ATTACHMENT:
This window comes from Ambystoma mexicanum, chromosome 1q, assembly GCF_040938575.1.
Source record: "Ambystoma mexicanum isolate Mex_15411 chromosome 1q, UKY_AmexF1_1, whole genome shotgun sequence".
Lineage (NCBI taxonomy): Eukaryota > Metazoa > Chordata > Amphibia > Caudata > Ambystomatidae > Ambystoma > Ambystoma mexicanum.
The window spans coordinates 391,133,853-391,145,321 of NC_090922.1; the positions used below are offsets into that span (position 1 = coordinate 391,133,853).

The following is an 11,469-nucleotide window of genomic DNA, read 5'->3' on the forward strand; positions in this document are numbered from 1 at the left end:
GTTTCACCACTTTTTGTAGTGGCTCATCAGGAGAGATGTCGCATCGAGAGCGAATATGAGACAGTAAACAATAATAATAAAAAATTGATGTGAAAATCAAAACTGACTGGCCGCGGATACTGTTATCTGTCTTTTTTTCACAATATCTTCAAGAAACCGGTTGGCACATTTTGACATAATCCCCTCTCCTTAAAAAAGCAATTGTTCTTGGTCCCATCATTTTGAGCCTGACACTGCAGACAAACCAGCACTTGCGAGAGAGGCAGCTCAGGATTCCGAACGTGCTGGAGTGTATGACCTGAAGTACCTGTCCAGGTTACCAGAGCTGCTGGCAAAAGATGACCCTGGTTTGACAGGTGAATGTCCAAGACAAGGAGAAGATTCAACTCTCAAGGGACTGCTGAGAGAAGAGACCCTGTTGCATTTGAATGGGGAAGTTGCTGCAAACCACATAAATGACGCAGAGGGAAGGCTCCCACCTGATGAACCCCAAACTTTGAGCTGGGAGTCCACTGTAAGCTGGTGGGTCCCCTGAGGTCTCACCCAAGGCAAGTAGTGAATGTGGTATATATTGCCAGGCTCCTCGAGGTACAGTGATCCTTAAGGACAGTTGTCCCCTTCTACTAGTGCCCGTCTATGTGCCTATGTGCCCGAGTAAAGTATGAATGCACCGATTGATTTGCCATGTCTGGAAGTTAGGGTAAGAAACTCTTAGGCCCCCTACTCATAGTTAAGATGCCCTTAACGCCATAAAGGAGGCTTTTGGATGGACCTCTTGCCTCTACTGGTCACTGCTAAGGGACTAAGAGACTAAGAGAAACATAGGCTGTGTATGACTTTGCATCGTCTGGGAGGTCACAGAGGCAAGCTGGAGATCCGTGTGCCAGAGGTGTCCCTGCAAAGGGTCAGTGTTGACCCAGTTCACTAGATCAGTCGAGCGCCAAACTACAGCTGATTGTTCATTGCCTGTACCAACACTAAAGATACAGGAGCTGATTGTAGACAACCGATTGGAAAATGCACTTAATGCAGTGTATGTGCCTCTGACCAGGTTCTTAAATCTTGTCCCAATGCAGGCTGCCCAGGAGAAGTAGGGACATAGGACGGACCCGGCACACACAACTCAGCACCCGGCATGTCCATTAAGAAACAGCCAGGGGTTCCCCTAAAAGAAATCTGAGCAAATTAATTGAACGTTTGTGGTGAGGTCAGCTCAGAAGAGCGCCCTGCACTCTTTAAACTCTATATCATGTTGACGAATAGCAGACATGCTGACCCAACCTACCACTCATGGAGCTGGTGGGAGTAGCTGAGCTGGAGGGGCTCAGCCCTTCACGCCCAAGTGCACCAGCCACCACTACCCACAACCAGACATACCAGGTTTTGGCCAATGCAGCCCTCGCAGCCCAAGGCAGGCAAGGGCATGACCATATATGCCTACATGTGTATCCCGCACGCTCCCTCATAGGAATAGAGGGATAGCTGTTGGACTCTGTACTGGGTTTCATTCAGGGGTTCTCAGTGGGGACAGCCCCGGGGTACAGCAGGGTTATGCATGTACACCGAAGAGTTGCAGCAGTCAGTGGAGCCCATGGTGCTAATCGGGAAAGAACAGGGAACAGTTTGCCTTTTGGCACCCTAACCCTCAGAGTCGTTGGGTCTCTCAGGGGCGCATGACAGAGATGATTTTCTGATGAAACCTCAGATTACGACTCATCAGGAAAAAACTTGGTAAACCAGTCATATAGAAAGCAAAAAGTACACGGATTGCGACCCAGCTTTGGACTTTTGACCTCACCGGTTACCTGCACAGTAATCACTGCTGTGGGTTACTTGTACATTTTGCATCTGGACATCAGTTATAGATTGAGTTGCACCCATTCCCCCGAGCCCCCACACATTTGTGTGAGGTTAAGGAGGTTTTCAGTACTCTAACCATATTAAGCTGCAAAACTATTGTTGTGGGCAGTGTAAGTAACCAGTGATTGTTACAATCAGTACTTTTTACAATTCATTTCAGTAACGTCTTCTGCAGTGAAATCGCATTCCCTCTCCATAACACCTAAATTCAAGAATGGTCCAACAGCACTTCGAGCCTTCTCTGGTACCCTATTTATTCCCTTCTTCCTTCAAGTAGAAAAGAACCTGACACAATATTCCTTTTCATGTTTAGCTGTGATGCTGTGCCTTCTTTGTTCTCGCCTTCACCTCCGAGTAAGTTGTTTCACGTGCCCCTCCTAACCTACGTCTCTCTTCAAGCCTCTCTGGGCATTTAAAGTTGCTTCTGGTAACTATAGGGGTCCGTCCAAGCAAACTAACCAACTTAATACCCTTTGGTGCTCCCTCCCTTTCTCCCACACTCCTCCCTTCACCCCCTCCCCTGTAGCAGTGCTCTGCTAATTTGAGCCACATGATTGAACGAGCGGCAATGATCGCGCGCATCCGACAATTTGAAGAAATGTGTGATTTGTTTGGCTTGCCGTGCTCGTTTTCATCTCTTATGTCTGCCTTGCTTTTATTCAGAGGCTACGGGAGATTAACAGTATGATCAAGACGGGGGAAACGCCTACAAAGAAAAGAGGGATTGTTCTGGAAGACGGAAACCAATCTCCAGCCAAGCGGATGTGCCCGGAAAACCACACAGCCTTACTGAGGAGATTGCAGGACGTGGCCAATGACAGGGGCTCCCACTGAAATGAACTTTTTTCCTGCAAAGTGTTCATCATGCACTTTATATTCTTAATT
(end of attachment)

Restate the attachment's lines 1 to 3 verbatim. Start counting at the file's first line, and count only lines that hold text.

This window comes from Ambystoma mexicanum, chromosome 1q, assembly GCF_040938575.1.
Source record: "Ambystoma mexicanum isolate Mex_15411 chromosome 1q, UKY_AmexF1_1, whole genome shotgun sequence".
Lineage (NCBI taxonomy): Eukaryota > Metazoa > Chordata > Amphibia > Caudata > Ambystomatidae > Ambystoma > Ambystoma mexicanum.